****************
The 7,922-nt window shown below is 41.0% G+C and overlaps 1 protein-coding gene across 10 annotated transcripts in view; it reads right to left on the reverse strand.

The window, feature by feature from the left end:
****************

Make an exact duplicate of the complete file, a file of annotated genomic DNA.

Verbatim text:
The 7,922-nt window shown below is 41.0% G+C and overlaps 1 protein-coding gene across 10 annotated transcripts in view; it reads right to left on the reverse strand.

The window, feature by feature from the left end: